Leadership After Failure

There are many other qualities of great leadership, of course. Among the most important traits are awareness, effort and thoughtfulness, as noted above. This triad obviates neglect and minimizes poor choices. Great leaders are, by definition, not neglectful or foolish.

The triad also maximizes success. All leaders–even bad ones–have some lucky breaks. Mostly, though, they experience success. All leaders also have an occasional accident and make a mistake. What then? The answer separates the effective from the ineffective leaders.

Accidents Vs. Mistakes

Accidents are typically forgiven. The group is often sympathetic after observing that the leader tried and acted within his or her domain of competence. The group (and the leader) may be disappointed, but the leader’s good-faith effort has set a positive example, and no one feels duped or abandoned. With accidents, leaders are well-served to:

1. Reflect on their misstep.

2. Openly apologize (even if the group has already expressed forgiveness).

3. Make amends (especially if someone was hurt or an important outcome wasn’t achieved), and to think about how to do things better the next time.

Mistakes are different. Forgiveness is sometimes not forthcoming. Therefore, the best leaders recover from mistakes by quickly owning them.

Laying the responsibility elsewhere, spinning the mistake as a triumph, or pretending there was actually no mistake are all defensive reactions grounded in the fear that admitting a mistake may cause the group to lose respect for the leader.

Ironically, owning mistakes–provided that such mistakes are infrequent–causes the group to feel enhanced respect for the leader. Indeed, every member of the group knows that mistakes are human, so this admission humanizes the leader. It also sets a good example for others.

Ante Up

After owning their mistake, the best leaders offer a sincere apology. Delaying this expression of regret only hardens the group’s hearts. By contrast, saying, “I’m sorry that I made this mistake,” provides an opportunity to move ahead, both interpersonally and professionally.

The best leaders understand that respect is grounded in this relationship. Without a strong interpersonal connection between a leader and his or her group, great achievements may be kept at bay.

Next, the best leaders learn. They consult with other leaders, listen carefully to feedback from the group, and hone skills that will help achieve success in similar scenarios. When the group sees that the leader has continued to work toward preventing the same mistake in the future, forgiveness is palatable.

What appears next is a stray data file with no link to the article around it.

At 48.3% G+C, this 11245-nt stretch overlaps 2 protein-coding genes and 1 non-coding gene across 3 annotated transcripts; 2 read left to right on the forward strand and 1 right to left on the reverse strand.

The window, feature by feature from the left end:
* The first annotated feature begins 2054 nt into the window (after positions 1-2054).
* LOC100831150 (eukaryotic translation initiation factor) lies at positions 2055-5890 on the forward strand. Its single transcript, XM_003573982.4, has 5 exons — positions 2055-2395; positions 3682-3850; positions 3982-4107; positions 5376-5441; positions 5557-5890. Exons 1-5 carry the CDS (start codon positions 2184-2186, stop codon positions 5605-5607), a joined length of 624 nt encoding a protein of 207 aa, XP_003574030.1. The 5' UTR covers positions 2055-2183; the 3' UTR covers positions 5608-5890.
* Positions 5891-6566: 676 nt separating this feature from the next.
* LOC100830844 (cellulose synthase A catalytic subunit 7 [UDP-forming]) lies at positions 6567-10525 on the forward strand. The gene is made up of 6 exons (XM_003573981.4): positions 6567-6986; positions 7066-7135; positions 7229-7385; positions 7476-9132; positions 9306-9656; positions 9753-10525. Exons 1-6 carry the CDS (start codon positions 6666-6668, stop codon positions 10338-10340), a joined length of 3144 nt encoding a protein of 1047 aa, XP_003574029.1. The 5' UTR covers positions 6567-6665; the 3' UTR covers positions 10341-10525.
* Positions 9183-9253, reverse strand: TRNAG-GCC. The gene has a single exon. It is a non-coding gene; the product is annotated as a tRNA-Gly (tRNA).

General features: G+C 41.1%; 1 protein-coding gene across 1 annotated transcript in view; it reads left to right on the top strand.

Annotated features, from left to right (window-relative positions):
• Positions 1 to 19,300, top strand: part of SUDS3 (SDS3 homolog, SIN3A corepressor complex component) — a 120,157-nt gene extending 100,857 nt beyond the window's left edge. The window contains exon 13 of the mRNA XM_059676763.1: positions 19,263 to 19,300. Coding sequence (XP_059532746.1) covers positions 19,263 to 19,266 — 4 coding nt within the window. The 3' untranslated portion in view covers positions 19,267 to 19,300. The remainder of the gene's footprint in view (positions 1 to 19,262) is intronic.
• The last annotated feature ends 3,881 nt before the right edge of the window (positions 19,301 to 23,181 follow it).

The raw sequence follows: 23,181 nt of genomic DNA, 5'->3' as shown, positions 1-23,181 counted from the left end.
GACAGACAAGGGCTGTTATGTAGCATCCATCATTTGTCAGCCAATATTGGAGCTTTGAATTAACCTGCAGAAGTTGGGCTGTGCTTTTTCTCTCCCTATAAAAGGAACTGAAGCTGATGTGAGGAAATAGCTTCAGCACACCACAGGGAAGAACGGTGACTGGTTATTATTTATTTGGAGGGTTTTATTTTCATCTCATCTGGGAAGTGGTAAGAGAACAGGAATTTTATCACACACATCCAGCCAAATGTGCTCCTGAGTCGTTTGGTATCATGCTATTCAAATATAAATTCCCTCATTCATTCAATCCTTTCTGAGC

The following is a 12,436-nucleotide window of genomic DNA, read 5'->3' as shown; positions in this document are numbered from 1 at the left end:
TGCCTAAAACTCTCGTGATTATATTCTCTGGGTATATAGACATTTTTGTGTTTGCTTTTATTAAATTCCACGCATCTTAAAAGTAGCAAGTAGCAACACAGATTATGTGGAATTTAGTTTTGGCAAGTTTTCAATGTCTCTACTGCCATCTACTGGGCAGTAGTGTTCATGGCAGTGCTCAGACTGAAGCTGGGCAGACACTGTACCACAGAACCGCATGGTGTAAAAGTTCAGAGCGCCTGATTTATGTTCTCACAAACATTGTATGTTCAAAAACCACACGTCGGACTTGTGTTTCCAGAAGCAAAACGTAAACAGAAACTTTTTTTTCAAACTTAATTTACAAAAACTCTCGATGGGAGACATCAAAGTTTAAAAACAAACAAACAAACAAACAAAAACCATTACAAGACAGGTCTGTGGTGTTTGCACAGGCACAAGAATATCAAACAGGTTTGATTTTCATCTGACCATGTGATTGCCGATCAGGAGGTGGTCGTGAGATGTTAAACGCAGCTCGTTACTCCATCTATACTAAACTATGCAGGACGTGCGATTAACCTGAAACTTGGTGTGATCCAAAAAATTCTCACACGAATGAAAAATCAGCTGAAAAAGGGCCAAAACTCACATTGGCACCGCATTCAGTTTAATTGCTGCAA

Without excessive self-deprecation, great leaders can also return to the mistake, offer the group a narrative of what transpired and where the misstep was, and discuss what’s being done to prevent a similar mistake in the future.

Offering narratives highlights another cornerstone of great leadership. The best leaders have, of course, learned from their mistakes. However, they refrain from telling war stories about their mistake-riddled past for two reasons:

First, war stories, while dramatic and sometimes entertaining, glorify the mistake. Such glorification may mislead members of the group to believe they should intentionally make mistakes so they, too, can hold court around the campfire.

Second, if war stories become a central feature of how someone leads, they can distort the perceived frequency of mistakes. Members of the group may believe that mistakes are more commonplace than they are.

Being a great leader is not a popularity contest. Success, as defined in Table 1, is not always the action that brings the group immediate pleasure, especially when the leader is acting in the group’s long-term interests.

Mistakes, as defined in Table 1, are unpleasant for both the leader and the group. However, mistakes provide the types of leadership opportunities that separate the best from the mediocre. The process of owning, apologizing, and learning is healthy for any group. Mistakes give leaders opportunities to show how they earned their position. Indeed, great leaders continuously work to earn the title that goes with their job.

As the saying goes, “It’s not how you fall; it’s how you get up.” No mistake is a failure if you persist.

Dr. Christopher Thurber is a board-certified clinical psychologist, father and author of The Summer Camp Handbook, now available online for free at SummerCampHandbook.com. He is the co-creator of ExpertOnlineTraining.com, a set of Internet-based-video training modules for camp counselors, nurses and doctors. He can be reached via e-mail at chris@campspirit.com.

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  1. Staying Relevant
  2. For Juniors’ Sake
  3. Watch Out For One Another
  4. Lifelong Leaders
  5. Staff Continuum

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